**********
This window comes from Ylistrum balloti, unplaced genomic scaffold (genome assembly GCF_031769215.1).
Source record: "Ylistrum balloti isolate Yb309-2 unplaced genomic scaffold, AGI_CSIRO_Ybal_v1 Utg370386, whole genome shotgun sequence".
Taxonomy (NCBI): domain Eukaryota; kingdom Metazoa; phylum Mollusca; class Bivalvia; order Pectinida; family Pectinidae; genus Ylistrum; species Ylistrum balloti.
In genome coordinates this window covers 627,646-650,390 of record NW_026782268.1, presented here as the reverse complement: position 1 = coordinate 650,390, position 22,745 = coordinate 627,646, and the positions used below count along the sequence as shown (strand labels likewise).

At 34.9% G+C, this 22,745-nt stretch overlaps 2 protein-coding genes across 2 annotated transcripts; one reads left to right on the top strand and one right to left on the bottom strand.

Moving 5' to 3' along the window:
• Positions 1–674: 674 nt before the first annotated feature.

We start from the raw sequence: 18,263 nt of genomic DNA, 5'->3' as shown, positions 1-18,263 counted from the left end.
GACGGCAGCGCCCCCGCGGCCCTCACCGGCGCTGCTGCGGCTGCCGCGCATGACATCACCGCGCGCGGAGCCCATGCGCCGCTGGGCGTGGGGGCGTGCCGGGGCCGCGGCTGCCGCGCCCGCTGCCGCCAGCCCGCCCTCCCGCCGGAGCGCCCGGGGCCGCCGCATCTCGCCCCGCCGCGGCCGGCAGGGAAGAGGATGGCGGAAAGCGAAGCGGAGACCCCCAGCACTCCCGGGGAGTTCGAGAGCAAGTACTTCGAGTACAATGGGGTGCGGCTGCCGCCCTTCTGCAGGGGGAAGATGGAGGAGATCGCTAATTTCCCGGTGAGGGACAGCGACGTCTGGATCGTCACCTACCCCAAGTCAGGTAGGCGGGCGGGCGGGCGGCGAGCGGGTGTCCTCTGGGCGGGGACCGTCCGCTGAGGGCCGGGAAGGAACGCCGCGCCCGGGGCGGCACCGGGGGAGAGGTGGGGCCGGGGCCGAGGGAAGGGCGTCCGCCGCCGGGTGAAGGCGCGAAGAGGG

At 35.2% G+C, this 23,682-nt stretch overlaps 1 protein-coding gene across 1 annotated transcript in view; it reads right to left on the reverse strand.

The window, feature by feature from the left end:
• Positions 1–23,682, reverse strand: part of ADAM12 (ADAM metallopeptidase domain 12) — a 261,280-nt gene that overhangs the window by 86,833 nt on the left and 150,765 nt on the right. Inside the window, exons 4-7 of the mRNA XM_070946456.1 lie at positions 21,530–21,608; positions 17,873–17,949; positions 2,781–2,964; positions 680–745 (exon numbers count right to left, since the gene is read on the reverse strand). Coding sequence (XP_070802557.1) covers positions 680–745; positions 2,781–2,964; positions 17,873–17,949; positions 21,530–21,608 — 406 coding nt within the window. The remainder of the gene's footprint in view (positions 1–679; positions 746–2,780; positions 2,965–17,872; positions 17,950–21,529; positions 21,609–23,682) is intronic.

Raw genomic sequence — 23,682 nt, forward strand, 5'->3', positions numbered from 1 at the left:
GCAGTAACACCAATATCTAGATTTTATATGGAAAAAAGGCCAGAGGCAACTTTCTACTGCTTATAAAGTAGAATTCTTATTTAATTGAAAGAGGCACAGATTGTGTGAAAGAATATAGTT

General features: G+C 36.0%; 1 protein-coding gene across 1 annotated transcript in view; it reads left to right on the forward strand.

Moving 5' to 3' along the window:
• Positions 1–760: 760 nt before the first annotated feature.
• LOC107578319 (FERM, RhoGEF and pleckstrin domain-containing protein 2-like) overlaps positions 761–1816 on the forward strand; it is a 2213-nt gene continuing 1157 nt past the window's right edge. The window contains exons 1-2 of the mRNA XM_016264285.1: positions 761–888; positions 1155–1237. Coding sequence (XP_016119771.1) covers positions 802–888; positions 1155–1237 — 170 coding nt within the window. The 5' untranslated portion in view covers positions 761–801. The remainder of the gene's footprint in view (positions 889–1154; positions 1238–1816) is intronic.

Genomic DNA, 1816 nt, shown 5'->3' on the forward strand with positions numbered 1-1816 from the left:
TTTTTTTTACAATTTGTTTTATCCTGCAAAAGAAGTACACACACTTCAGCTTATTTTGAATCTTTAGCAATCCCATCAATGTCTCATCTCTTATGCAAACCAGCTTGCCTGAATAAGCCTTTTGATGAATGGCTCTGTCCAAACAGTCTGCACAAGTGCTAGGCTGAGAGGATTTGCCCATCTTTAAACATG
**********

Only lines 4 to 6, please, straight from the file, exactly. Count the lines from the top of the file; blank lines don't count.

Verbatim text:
In genome coordinates this window covers 627,646-650,390 of record NW_026782268.1, presented here as the reverse complement: position 1 = coordinate 650,390, position 22,745 = coordinate 627,646, and the positions used below count along the sequence as shown (strand labels likewise).

At 34.9% G+C, this 22,745-nt stretch overlaps 2 protein-coding genes across 2 annotated transcripts; one reads left to right on the top strand and one right to left on the bottom strand.

Moving 5' to 3' along the window: